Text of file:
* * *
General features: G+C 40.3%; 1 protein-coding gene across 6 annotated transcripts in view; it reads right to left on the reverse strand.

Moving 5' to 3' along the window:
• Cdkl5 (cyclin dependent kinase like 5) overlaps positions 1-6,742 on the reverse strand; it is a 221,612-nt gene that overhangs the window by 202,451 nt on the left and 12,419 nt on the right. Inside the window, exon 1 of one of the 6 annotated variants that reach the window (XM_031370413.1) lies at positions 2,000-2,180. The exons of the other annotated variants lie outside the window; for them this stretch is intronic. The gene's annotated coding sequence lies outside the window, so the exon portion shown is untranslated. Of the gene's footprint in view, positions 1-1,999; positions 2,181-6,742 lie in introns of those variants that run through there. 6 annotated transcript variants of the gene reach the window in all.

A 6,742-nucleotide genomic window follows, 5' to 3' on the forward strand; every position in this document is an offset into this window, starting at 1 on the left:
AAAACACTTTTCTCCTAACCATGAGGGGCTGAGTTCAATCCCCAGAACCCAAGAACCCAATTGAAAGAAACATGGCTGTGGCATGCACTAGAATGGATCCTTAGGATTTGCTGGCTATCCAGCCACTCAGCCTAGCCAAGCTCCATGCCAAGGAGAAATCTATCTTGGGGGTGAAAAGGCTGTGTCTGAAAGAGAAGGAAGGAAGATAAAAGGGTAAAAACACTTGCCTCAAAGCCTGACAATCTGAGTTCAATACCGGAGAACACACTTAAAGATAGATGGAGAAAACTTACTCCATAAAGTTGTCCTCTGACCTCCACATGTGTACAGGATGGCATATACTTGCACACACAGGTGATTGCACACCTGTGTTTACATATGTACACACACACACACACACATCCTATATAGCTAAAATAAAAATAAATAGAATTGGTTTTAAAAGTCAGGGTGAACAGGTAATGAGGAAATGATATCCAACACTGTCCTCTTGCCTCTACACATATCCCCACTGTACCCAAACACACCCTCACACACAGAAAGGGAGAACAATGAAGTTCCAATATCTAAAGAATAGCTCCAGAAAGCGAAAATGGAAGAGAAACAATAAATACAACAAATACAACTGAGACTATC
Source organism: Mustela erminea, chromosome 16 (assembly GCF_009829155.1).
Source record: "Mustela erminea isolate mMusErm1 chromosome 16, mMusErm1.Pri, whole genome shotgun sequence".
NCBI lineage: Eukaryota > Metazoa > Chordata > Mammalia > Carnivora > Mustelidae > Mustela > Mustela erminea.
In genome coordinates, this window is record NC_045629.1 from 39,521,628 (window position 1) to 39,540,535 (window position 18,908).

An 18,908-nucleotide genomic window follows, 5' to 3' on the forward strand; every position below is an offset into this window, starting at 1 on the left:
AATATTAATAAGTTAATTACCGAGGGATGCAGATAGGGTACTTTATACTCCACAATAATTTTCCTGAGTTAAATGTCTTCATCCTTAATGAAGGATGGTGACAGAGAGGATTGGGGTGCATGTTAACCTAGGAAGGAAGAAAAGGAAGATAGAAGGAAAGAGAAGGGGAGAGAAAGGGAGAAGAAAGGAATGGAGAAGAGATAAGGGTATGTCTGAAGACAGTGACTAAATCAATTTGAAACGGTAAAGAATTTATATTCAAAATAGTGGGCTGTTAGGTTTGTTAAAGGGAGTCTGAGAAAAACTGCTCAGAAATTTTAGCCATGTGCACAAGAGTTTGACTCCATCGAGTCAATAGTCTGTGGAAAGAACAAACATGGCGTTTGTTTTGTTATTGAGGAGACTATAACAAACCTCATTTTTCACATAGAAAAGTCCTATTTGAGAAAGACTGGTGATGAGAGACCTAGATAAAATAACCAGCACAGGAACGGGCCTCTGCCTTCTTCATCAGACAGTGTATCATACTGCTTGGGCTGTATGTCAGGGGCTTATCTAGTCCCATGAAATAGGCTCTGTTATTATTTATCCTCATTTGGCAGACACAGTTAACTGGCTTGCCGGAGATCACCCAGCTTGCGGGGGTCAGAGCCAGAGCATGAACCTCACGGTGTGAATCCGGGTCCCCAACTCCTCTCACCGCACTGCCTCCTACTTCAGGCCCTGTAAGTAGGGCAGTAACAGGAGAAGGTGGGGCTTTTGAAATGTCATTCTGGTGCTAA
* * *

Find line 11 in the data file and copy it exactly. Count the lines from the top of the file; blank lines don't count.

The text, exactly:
AATATTAATAAGTTAATTACCGAGGGATGCAGATAGGGTACTTTATACTCCACAATAATTTTCCTGAGTTAAATGTCTTCATCCTTAATGAAGGATGGTGACAGAGAGGATTGGGGTGCATGTTAACCTAGGAAGGAAGAAAAGGAAGATAGAAGGAAAGAGAAGGGGAGAGAAAGGGAGAAGAAAGGAATGGAGAAGAGATAAGGGTATGTCTGAAGACAGTGACTAAATCAATTTGAAACGGTAAAGAATTTATATTCAAAATAGTGGGCTGTTAGGTTTGTTAAAGGGAGTCTGAGAAAAACTGCTCAGAAATTTTAGCCATGTGCACAAGAGTTTGACTCCATCGAGTCAATAGTCTGTGGAAAGAACAAACATGGCGTTTGTTTTGTTATTGAGGAGACTATAACAAACCTCATTTTTCACATAGAAAAGTCCTATTTGAGAAAGACTGGTGATGAGAGACCTAGATAAAATAACCAGCACAGGAACGGGCCTCTGCCTTCTTCATCAGACAGTGTATCATACTGCTTGGGCTGTATGTCAGGGGCTTATCTAGTCCCATGAAATAGGCTCTGTTATTATTTATCCTCATTTGGCAGACACAGTTAACTGGCTTGCCGGAGATCACCCAGCTTGCGGGGGTCAGAGCCAGAGCATGAACCTCACGGTGTGAATCCGGGTCCCCAACTCCTCTCACCGCACTGCCTCCTACTTCAGGCCCTGTAAGTAGGGCAGTAACAGGAGAAGGTGGGGCTTTTGAAATGTCATTCTGGTGCTAA